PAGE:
What's your favorite robot that you didn't help build? 
I know this is shocking!, but I have never really helped build a robot. I have driven one a couple of times. But I can still answer this.

The wood robot Team 007 built in 2003. The team had a really really tough year with lots of cards stacked against them. This robot kept falling over on the ramp at the grueling off season at the Maryland State Fair  (2 days of competition, but with corn dogs, funnel cake, floods in the NASA tent, and hundreds of people wandering in trying to figure out what the heck was going on next to the Tilt-A-Whirl and Exhibition Hall.)  Next thing I know there is the sound of sawing wood in the pits, the students chop the robot in half and the team goes on to be on the winning alliance. Problem solved.

What apps/software/tools can't you live without? (Work/Robotics/Home) 
Gmail, dropbox, Iphone, sharpies on a lanyard.

What's your workspace setup like? (Work/Robotics/Home) 
I have a lovely office – it feels like a tree house. 


I also have a work bench in a basement with the tools of my trade. 


In this photo I spy - my fishing vest with 13 pockets, event crate with all sorts of supplies, my O’s and Raven’s silly hats, NEMO buttons, and all my old business cards from when I was a Senior Mentor. And lots of hand sanitizer.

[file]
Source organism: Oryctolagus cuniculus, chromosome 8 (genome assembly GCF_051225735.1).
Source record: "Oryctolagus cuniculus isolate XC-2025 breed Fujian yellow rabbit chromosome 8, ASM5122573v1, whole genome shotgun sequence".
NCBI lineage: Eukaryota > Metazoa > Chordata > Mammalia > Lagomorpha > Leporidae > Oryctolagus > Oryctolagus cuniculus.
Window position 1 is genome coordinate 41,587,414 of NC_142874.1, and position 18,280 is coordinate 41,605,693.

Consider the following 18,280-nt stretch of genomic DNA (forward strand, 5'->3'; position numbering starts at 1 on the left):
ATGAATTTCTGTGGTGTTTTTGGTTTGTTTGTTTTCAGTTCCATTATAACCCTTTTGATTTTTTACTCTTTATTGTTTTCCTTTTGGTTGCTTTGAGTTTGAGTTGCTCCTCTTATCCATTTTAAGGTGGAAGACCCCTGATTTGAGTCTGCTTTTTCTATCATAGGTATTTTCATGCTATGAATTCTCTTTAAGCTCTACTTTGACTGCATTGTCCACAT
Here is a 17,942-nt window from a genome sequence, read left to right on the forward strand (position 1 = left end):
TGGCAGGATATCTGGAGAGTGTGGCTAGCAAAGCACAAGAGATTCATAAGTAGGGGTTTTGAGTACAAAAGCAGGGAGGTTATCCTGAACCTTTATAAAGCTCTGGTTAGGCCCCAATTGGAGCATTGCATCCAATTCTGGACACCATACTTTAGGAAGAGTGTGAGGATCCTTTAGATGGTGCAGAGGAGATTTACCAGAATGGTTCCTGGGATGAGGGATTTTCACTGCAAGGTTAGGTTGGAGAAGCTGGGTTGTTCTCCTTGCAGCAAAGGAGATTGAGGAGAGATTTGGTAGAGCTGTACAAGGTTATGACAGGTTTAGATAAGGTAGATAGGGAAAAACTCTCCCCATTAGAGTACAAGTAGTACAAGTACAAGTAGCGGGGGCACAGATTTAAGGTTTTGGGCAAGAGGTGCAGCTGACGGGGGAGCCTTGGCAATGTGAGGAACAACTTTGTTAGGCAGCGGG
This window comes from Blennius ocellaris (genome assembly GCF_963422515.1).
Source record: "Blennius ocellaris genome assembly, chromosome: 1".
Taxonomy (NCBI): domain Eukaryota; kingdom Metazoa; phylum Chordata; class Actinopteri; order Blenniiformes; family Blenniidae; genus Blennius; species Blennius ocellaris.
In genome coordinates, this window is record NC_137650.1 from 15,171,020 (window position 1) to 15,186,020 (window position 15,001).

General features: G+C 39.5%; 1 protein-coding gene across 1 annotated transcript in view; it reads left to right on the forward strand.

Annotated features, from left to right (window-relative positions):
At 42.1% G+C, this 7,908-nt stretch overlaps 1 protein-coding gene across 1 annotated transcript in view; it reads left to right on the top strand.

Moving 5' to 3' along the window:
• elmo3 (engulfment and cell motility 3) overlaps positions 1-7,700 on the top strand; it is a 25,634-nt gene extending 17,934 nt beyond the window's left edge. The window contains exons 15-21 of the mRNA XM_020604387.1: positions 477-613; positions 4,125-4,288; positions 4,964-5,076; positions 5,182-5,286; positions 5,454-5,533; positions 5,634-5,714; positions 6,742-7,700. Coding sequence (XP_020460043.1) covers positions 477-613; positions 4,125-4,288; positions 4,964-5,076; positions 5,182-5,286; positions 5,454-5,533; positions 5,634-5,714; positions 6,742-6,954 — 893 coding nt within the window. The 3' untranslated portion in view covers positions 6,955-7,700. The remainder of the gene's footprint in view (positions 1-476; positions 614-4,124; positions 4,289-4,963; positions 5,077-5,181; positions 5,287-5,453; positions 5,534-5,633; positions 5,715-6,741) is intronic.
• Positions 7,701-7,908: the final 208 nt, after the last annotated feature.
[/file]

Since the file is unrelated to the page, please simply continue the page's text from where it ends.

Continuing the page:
What do you listen to while you work? 
I am usually listening to WTMD an independent radio station in Towson MD. http://wtmd.org/radio/ or http://www.mvyradio.com/ on Martha’s Vineyard.

What’s your schedule like during build season? 
Mostly the same as the rest of the FIRST season – which is pretty much 11 months/year. This year with my new job I will likely have some involvement with 30+ events for FIRST programs in Maryland and more than 700 volunteers. Lots of emails, outreach events, recruiting and networking events. And driving. I have a Prius, with the tags “ROBOMOM.”  I often have people waving and honking at me when I am driving. Do they know me or do my tags just crack them up?

What everyday thing are you better at than anyone else
Don’t tell anyone but getting people to agree to do stuff before they realize what they actually committed to. I also have a reputation for asking the really hard questions which often make people uncomfortable.

What's the best advice you've ever received?
Pick your battles carefully.
Don’t do anything when the babies are asleep that you can do when they are awake.

What is your favorite guilty pleasure?
Spending a couple of days by myself. If there is a casino nearby - even better.

Fill in the blank. I'd love to see ________answer these same questions.
Mark McLeod, head mentor for 358 

Things I seem to say a lot:
You can’t make this stuff up.
How did I get here?
My life is a Venn diagram.
Getting stuff done.
Really???

Anything else you want people to know about you? 
I have two terrific sons who are a lot of fun to be around, and a patient amazing husband who puts up with me as long as I don’t talk robotics at the dinner table.

During competition season I don’t do high fives or shake hands. It’s not that I don’t like you. It’s just I learned by eliminating these friendly gestures at events I caught a lot less infectious diseases. Remember I have a graduate degree that included a lot of epidemiology!

“Life is what happens to you while you're busy making other plans.” 
- John Lennon